Student Safety Month on June, 2020: please suggest some good projects and assingnments for safety habits for grade 3 primary students.?
June, 2020 is Student Safety Month 2020. Student Safety Month Student Safety Month,
Hmm..if you want that to be the main theme of the school year, make each month a different safety topic. (or if that is not your intention 1 each day for a week...or however) Let's say October is natural disaster month. Explain what to do in situations such as tornados, earthquakes, etc. Have the students role play by turning off the lights in the class and see if they have water and food stored, flashlights, a radio, etc. Maybe January is outdoor safety. Take them outside to show how to cross the street looking both ways. Have a month on fire safety and again, have a role play timing them to see how long it takes to get out of the building. Also, a toxic safety. Bring in items or pictures of things they may have around their house (such as medicine, bleach, etc) and explain safety rules. hmm..maybe I should be a 3rd grade teacher!!! Good luck.
My exchange student arrives this week, and I'm nervous. Last minute advice?
I was an exchange student a few years back, so I have some suggestions. First of all, most students are coming from far away, and they may have to deal with jet lag or at the very least a long plane flight. Expect your student to be very tired when she arrives, and don't plan to do any big activities on the first day she is there. If possible, you and your husband should both go to the airport to pick her up, so she can meet both of you at the same time. Because she will be tired when she arrives (and I'm assuming she is not a native English speaker), she will most likely be very quiet. This is totally normal! Depending on her level of English, she may be very quiet for a few weeks, as she gets more comfortable with speaking English. Exchange students often say that the first few weeks are just exhausting, because their brains are working overtime to process the new language and culture.
Encourage your exchange student to call or send her parents an e-mail to let them know that she got to your home okay, and after that don't encourage her to have frequent contact with home. It may seem strange, but it is very hard to acclimate to a new culture and family if you are still mentally at home. Our exchange organization recommended that we not talk to our parents back home for a couple of months, and after that to keep contact minimal. I found it helpful not to talk to my parents very often because I tended to get emotional, and homesickness was much worse after I talked to them.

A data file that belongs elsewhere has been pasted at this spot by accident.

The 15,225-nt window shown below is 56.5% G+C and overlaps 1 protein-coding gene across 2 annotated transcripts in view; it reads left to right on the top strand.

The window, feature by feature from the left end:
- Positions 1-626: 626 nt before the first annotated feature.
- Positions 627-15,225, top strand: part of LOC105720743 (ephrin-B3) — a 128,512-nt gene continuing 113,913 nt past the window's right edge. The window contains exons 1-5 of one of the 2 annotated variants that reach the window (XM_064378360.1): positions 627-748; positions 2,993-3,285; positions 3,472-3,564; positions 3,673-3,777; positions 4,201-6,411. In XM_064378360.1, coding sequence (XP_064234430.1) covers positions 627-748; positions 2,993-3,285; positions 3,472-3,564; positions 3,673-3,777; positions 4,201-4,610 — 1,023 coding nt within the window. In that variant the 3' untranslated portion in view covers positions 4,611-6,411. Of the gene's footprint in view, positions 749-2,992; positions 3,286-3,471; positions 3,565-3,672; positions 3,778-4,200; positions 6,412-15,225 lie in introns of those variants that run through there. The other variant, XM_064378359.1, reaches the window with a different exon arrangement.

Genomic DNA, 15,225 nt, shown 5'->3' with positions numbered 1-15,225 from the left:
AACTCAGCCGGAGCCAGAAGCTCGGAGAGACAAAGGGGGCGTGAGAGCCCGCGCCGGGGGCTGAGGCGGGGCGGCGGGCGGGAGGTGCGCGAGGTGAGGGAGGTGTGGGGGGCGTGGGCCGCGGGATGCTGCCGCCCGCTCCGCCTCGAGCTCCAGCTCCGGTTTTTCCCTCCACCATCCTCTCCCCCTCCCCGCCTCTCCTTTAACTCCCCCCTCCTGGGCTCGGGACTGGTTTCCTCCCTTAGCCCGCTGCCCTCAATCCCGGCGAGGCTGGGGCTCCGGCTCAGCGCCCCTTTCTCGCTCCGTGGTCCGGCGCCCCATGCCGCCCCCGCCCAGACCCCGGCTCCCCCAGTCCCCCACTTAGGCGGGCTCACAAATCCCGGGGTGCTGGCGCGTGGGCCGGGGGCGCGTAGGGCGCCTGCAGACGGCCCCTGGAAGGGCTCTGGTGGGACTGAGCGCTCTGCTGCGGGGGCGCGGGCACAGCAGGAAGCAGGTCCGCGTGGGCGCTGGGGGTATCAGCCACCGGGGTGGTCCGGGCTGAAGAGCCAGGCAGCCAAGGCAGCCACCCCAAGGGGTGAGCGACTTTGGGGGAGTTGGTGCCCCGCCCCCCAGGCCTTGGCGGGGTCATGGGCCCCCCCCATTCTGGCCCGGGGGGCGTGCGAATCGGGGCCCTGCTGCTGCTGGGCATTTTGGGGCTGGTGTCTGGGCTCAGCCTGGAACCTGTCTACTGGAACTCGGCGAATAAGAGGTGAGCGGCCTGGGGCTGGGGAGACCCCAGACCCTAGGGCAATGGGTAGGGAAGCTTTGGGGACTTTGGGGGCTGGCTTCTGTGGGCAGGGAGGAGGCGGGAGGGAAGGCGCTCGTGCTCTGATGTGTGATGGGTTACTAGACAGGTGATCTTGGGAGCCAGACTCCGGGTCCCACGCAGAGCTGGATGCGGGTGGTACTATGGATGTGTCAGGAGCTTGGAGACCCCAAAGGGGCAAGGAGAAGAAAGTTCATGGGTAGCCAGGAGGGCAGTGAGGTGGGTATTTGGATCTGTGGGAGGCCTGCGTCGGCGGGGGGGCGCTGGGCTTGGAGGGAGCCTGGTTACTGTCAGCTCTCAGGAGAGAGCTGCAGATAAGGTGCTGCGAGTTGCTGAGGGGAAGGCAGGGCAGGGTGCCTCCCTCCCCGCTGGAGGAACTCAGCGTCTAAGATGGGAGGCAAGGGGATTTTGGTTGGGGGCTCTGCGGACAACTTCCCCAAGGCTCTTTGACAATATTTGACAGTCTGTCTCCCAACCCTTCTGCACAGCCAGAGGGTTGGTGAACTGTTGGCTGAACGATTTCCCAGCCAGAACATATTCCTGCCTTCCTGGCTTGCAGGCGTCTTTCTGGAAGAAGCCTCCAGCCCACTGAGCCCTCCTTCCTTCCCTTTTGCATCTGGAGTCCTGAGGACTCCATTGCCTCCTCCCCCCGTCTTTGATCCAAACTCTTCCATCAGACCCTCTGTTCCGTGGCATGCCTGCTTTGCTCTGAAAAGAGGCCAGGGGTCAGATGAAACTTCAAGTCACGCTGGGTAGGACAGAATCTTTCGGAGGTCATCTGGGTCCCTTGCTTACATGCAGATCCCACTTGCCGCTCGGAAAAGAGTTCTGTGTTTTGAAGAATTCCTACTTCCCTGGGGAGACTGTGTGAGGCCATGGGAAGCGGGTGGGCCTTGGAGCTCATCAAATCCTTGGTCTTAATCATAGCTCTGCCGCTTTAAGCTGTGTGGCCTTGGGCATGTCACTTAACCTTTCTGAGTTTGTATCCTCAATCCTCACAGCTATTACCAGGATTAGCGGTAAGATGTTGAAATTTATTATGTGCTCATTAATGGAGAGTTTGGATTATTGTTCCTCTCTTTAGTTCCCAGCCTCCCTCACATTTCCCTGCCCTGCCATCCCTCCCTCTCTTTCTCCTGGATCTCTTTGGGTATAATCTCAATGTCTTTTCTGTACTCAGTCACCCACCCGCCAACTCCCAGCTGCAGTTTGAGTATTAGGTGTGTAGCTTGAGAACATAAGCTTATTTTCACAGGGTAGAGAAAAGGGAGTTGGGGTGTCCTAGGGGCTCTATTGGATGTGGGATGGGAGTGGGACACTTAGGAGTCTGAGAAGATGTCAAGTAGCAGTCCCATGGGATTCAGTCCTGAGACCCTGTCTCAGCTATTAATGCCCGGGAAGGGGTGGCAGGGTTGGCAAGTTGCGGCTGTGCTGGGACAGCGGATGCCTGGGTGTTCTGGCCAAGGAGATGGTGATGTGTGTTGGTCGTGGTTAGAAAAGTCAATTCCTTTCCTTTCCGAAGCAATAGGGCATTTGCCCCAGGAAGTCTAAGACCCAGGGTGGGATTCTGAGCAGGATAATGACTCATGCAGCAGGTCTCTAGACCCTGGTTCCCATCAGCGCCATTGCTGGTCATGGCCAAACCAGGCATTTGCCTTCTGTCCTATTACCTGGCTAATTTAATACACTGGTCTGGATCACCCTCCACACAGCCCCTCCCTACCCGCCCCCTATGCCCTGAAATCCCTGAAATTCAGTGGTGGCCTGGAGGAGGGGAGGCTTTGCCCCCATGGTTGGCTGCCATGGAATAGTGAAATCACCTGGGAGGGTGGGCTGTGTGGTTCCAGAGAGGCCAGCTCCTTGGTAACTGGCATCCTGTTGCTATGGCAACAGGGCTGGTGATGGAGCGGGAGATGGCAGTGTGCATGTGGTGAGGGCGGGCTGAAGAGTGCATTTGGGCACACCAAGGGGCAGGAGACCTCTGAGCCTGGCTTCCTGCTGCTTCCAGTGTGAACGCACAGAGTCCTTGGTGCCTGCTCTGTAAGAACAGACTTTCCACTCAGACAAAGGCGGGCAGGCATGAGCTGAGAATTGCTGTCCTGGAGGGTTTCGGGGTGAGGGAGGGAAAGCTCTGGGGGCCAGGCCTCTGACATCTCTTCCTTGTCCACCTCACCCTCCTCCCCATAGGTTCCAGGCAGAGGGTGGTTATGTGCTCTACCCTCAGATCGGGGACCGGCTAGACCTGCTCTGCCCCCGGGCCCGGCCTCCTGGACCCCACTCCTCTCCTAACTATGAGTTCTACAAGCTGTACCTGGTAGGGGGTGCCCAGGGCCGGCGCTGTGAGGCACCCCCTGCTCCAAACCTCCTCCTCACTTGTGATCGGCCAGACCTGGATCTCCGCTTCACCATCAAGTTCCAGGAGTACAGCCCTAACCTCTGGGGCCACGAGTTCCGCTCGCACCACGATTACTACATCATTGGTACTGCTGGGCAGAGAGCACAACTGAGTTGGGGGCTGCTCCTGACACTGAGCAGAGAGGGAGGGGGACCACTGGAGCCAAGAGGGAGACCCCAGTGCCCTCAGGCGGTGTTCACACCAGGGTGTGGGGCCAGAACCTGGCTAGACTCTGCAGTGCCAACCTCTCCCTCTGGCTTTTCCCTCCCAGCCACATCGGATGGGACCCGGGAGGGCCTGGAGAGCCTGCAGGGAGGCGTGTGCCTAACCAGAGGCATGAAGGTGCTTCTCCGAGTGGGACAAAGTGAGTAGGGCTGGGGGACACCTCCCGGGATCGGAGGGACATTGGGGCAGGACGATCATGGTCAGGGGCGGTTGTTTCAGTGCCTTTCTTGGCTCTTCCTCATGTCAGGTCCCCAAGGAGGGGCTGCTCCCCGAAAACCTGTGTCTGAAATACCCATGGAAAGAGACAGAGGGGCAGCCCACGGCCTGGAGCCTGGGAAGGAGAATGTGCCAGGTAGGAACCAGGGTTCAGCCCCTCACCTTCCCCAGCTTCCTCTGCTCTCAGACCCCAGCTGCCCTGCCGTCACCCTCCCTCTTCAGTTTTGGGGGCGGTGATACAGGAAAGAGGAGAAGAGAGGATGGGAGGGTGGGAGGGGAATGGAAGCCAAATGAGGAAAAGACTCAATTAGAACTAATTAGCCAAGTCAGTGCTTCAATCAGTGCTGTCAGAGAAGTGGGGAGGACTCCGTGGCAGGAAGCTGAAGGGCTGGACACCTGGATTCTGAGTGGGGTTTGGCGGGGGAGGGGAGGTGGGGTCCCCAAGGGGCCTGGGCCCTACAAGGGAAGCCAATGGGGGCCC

Make sure you have your student's room set up and that she has a dresser and closet, or similar place to put her clothes. As much as possible, try to keep the room decorations (framed pictures, figurines, etc.) to a minimum so she can decorate the room as she wants. It can be very helpful to be able to put your own photos on the walls and to have a space that feels like your own.
Another thing you can plan on doing with your exchange student is show her around your neighborhood or city so she becomes familiar with the area. If there are public buses where you live, make sure she knows how to use them. If you have an extra bike, let her know that she can use the bike to get around if she wants to. It can be tough being an exchange students in the US because students aren't allowed to drive, and oftentimes have to depend on their host family for rides. That can lead to students feeling isolated. Try to help her be somewhat independent, whether that means riding a bike, walking or taking a bus somewhere. At the very least, take a walk around your neighborhood so she's familiar with her surroundings.
Let your student know that there will be house rules, and talk to her about them soon after she arrives, after she's settled in. She most likely will have had different rules at home, and it's important that she know what your expectations are in terms of curfew, chores, cleanliness (such as her room), safety, etc. Encourage her to invite her new friends from school to your house, and get to know them. The easiest way for her to learn English is to make friends who speak only English.
Plan on taking short or maybe longer trips so she can see more of the country. Depending on how much time and money you have to work with, you could take her to a state or national park, or show her local attractions, or drive to another city and show her around.
You will be a great host parent. The best host parents are the ones who are really excited about what they're doing. Don't worry -- I'm sure everything will work out great. :)
Wow, it looks like I wrote a book! Feel free to send me a message if you have any questions!
How many people would know the fire-safety basics after 10-months? Problem Solving?
At the beginning (t = 0 months), the number of people N who knew fire-safety basics were the eight firefighters. So,
N(0) = 8
After the first month (t = 1), 16 more people knew fire-safety basics. So,
N(1) = 8 + 16 = 24
After the second month, 32 more people knew fire-safety basics. So,
N(2) = 8 + 16 + 32 = 56
Note that all the terms in the sum are powers of two. That is,
N(2) = 2^3 + 2^4 + 2^5
So, after the third month,
N(3) = 2^3 + 2^4 + 2^5 + 2^6,
N(4) = 2^3 + 2^4 + 2^5 + 2^6 + 2^7
N(t) = 2^3 + 2^4 + ... + 2^(t + 3)
= 8 (2^0 + 2^1 + ... + 2^t)
N(t + 1) - N(t) = [ 2^3 + 2^4 + ... + 2^(t + 3) + 2^(t + 4) ] - [ 2^3 + 2^4 + ... + 2^(t + 3) ]
= 2^(t + 4)
= (16) (2^t)
N(t) = (16) (2^t) - 8
N(10) = (16) (2^10) - 8